The Black Church, Hip Hop Culture, and the Dilemma
INVITATION FOR SUBMISSIONS
The Black Church, Hip Hop Culture, and the Dilemma
An anthology of scholarly articles, critical essays, sermons, creative writing and interviews on the Black Church’s interaction, engagement and/ or disengagement with Hip Hop Culture.
Edited by Emmett G. Price III
Deadline for abstract and brief biography: EXTENDED TO JUNE 5, 2006
Deadline for submissions: August 31, 2006
Over the past thirty years Hip Hop Culture has risen as a dominant force amongst global youth (and now, young adults). Hip Hop’s affect and influence has smitten the Black Church in many ways exposing an expanding generational divide. Although Hip Hop Culture has been approached from a variety of angles, its relationship to the Black Church has not nearly been explored enough. Our youth and young adults are rapidly leaving the church in search of something that looks and feels like Hip Hop and in many ways the Black Church (collectively) remains in denial. It is the goal of this edited volume to expand an ongoing dialogue in multiple voices, with diverse opinions and perspectives. This volume continues various strands of dialogue initiated in past books, conferences, symposia, seminars, journals, periodicals and on-line websites. It is the goal of this volume to bring academicians, theologians, ministers and practitioners together to explore The Black Church, Hip Hop Culture, and the Dilemma.
Amongst a variety of interesting issues, the following are of particular interest:
The engagement/ disengagement of Hip Hop Culture during Sunday morning service in the Black Church
The emergence of Hip Hop-based (or influenced) ministries as methods of discipleship and evangelism in the Black Church
The interaction, engagement and/ or disengagement between Hip Hop Culture and music, worship and arts ministries within the Black Church
Ministering to children, youth and/ or young adults in the Black Church during what has been loosely referred to as the Hip Hop era
The affects/ effects of Hip Hop Culture on ministering to our young boys and young men in the Black Church
The affects/ effects of Hip Hop Culture on ministering to our young girls and young women in the Black Church
Holy Hip Hop, Christian Rap, Hip Hop influenced Gospel Music - should they be a part of Sunday morning worship in the Black Church?
Will Hip Hop Culture grow or destroy the Black Church?
Hip Hop Theology and the Black Church
The Civil Rights Generation vs. the Hip Hop Generation: The generation gap and the battle for the pews in the Black Church
The Hip Hop Church Movement and the future of the Black Church
NOTES FOR PROSPECTIVE AUTHORS:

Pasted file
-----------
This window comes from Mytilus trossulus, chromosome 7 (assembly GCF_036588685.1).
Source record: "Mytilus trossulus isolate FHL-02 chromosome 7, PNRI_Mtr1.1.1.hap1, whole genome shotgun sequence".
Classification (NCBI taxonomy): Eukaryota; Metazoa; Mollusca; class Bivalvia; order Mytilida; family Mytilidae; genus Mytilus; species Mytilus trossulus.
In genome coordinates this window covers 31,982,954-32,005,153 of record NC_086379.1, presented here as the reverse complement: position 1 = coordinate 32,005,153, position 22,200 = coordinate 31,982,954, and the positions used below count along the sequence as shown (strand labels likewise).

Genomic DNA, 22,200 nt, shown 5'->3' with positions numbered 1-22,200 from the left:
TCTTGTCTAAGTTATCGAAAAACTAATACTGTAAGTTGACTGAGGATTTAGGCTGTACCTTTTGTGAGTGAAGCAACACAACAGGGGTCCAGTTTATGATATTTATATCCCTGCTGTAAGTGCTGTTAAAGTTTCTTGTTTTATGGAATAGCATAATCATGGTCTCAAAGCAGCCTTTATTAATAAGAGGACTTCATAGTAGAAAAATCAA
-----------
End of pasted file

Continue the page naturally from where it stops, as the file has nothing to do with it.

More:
Tentative titles, abstracts, brief biographies and subsequent submissions should be sent by email attachment (as a Word document or PDF file) to: email@example.com
Abstracts should be between 150 and 250 words. A short biography should be submitted along with the abstract.
The lengths of all submissions may vary. Authors are encouraged to make the writing style of their submissions accessible to as wide a readership as possible, without sacrificing depth.
The editor aims to publish this volume in as timely a manner as possible. Since obtaining permission to quote lyrics or to reproduce images is time-consuming and cost-prohibitive, and in the interest of avoiding last-minute problems that can hold up production, authors must obtain permission to quote lyrics and/ or reproduce images prior to submission of full-length paper. Securing permissions, and if necessary, making payment, is entirely the author’s responsibility. If obtaining permission proves to be difficult or impossible, it is best to paraphrase lyrics (and/or limit quotes only to short phrases, i.e., 1-2 lines) rather than quote songs directly; or to cite lyrics that have been previously published.
Emmett G. Price III is assistant professor of Music and African American Studies at Northeastern University (Boston, MA). He also serves as Assistant to the Pastor for Worship, Music and Arts at the Ebenezer Baptist Church (Boston, MA). He is a well regarded musician, ethnomusicologist and consultant who actively researches, lectures and writes about Black Music of the United States (African American Music) with a focus on social, political, economic, cultural and religious analysis. He is the author of Hip Hop Culture (ABC-CLIO, 2006) and co-author of “Do You Want A Revolution?:” An Exploration of Gospel Music in the Post Civil Rights Era, 1969-1999 (The University Press of Kentucky, forthcoming) in addition to numerous articles and essays.
For more information please visit: www.emmettprice.com
Emmett G. Price III, Ph.D.
Assistant Professor of Music and African American Studies
351 Ryder Hall
Boston, Massachusetts 02115
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